By Monica Alonzo
By Stephen Lemons
By Jason P. Woodbury
By Dulce Paloma Baltazar Pedraza
By Ray Stern
By Pete Kotz
By Monica Alonzo
By New Times
I see it now. The Suns are not going to win an NBA title this year.
The task simply isn't possible. The Suns are good. On some nights, very good. But they are not quite good enough. When you reach the playoffs, only nine men can play effectively. And the Suns don't have the best nine men in the league. That's nobody's fault. They are better and deeper this year than they have ever been before. But we're talking here about going up against the very best, and the Suns fall short.
Long before he came to Phoenix, Charles Barkley described in his book what it takes to win an NBA title:
"The only way is to have the best team in the league. The most talent. The best players. Nine guys who can flat-out play their asses off. No one can do it alone. Not Michael. Not Magic. Not Hakeem. Not David. Not me. Not anybody."
As of this moment, Jordan and the Bulls, Olajuwan and the Rockets, and Robinson and the Spurs are all still in contention.
Barkley's theory stands up. As the playoffs unfold, we can see how the talent is distributed around the league. Other teams appear to have more size, more pure talent. Barkley has carried the Suns farther than we should have expected. He can't do it alone. And even he doesn't help the cause when he occasionally tosses up low-percentage shots from the wing or halts the offensive flow by holding the ball too long.
But Charles especially can't do it on those frequent days when Kevin Johnson won't make a real effort to give him the ball. Perhaps it's not prudent to criticize KJ. After all, he's already pronounced himself to be the best point guard in the league. I'm astonished KJ would actually say that in a setting where he knew that he was going to be quoted. Every other point guard left in the playoffs will be playing against him that much harder from here on in. And it's such an arrogant statement for a player who is always just a half-step away from marching into the trainer's room and another dance on the disabled list.
Dan Majerle is so popular that no one appreciates it when you criticize him.
Nevertheless, the unexplored mystery of this season to me is, what has happened to Majerle's game? Who encouraged Majerle to transform himself from the scrappiest player in the league into a player shamelessly addicted to the three-point fix?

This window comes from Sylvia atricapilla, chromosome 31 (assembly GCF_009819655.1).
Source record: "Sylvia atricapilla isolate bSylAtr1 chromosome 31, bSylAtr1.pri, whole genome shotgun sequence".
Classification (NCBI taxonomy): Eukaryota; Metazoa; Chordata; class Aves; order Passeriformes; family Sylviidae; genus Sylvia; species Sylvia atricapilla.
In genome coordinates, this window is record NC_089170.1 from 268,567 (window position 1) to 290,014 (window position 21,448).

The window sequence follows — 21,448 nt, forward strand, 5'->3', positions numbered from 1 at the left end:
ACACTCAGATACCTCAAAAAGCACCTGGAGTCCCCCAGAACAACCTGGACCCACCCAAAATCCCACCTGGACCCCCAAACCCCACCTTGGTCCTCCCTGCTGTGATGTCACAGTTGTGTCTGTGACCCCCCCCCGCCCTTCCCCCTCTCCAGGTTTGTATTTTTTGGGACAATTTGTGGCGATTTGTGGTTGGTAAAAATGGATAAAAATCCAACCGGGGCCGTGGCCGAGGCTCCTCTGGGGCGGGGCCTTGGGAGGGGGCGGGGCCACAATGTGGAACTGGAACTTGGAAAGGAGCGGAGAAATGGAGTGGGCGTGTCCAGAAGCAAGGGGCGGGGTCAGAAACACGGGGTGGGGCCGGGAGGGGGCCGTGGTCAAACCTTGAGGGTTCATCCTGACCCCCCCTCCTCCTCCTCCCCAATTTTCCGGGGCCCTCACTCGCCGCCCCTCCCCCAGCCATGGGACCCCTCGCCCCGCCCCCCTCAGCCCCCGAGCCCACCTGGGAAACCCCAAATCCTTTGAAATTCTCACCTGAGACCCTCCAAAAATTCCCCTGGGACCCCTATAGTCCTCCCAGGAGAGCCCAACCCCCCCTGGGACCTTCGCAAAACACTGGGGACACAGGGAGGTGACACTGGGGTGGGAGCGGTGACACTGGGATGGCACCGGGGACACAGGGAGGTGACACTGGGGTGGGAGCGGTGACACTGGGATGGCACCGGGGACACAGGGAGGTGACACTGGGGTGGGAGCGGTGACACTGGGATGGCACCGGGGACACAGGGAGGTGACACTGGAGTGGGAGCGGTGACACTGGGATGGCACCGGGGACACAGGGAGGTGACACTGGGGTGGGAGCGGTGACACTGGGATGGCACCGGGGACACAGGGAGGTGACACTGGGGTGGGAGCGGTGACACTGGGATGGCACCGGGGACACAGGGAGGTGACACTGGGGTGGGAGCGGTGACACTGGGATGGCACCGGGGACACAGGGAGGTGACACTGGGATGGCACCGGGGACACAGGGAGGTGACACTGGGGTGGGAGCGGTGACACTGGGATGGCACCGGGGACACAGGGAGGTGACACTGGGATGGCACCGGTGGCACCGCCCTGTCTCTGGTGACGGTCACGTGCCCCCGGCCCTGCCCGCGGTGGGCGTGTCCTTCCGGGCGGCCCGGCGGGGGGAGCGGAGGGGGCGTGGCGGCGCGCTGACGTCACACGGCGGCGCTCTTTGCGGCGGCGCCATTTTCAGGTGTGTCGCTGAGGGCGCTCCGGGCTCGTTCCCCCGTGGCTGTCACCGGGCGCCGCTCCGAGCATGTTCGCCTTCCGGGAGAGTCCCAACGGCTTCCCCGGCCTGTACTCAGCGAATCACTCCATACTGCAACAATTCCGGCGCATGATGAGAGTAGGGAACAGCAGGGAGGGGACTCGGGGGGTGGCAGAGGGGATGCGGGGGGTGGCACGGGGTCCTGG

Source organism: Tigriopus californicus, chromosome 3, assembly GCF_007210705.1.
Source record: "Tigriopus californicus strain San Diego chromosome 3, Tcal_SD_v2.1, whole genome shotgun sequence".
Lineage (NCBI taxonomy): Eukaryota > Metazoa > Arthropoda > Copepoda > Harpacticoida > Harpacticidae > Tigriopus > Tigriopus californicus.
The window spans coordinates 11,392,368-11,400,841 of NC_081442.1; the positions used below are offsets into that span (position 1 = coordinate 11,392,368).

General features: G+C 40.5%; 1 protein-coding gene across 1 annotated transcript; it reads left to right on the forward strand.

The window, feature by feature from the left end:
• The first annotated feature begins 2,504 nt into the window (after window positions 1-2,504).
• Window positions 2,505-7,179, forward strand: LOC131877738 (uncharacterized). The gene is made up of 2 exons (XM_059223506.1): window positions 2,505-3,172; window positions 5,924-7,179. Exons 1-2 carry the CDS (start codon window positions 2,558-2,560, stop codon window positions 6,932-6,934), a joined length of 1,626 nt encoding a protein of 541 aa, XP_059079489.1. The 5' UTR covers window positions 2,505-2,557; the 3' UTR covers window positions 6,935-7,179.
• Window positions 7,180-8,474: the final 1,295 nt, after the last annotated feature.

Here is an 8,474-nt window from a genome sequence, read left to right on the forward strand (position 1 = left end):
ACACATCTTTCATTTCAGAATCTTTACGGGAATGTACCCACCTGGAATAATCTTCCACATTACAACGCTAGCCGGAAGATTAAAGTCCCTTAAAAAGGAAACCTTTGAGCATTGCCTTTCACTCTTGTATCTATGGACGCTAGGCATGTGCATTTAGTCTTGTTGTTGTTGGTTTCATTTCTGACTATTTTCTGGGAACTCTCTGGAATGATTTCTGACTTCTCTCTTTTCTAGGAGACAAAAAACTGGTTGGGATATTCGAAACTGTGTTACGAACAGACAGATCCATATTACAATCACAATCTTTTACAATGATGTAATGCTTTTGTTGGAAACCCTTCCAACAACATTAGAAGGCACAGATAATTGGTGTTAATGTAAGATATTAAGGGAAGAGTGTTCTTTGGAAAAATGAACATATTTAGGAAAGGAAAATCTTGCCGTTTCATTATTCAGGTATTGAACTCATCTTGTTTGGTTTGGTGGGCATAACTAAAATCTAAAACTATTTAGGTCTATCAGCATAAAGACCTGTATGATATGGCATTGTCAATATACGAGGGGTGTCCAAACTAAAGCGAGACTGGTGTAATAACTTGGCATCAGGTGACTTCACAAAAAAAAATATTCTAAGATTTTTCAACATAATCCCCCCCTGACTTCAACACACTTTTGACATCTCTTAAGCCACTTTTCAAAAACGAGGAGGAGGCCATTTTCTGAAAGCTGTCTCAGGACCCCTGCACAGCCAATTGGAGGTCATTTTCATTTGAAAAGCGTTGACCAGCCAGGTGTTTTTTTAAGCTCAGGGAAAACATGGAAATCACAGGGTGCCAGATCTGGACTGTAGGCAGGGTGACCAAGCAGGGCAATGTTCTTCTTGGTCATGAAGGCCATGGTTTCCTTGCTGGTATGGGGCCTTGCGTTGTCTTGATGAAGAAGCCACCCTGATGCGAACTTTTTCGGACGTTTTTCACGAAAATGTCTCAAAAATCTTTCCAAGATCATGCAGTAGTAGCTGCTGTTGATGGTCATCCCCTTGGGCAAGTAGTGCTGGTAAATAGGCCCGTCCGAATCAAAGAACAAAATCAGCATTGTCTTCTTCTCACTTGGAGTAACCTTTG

Majerle was a hero for a game or two with last-minute shots during the regular season. But the Suns lost the dynamic presence of one of the sturdiest mix-it-up players in the league. That Dan Majerle, the one who gave us all those tough and tenacious minutes, is not a dominant presence with the Suns these days.
This new Majerle plays like he wants to be Eddie Johnson when he grows up. This Majerle spends most of his time on offense gliding around, looking to spot up outside the three-point line. He is not waiting eagerly for a chance to drive to the basket. Rather, he's waiting to take the long, glamorous shot and perhaps hear the cry, "Shazam," from Al McCoy.
For my part, I'd like to see the old Majerle back again. It would brighten the Suns' chances considerably.
Richard Dumas can dunk. He can dunk like crazy. But he's not Dr. J. Far from it. And he can't play defense. He is into the theatre of the dunk, which looks good to the fans, but doesn't necessarily win games.
Unless he's scoring big numbers, Dumas is actually a liability on the floor. He doesn't see the whole court, and all he looks for is his own path to the basket. I don't think he's really a selfish player; he's just immature.
Mark West may be the most admirable of human beings, and his value as a buffer under the boards is considerable.
But West can't catch the ball. He has hands of stone. Someone once said West couldn't score ten points if he played all alone in an empty gym. That's too harsh. He might even get 12. But he'd have to play an awfully long time.
Danny Ainge is worn out. At his age, the season is too long for him. His legs are shot. Still, he's giving it all he's got. But he's not shooting well. More important, he can't guard anyone without fouling him. Still, he's like having a coach on the floor.
Tom Chambers has gone into his usual playoff swoon. All we can expect Chambers to excel at from now on is glaring at the refs.
Cedric Ceballos has apparently been forgotten. His minutes are drastically down. This is too bad. I think he should be playing before Dumas.
During the time Dumas was injured, Ceballos started and scored big points and contributed ten rebounds a game. Ceballos gets rebounds against everyone. Now there are no minutes left for him to play. But that's Coach Whataburger's problem. That leaves Frank Johnson, Negele Knight and Jerrod Mustaf.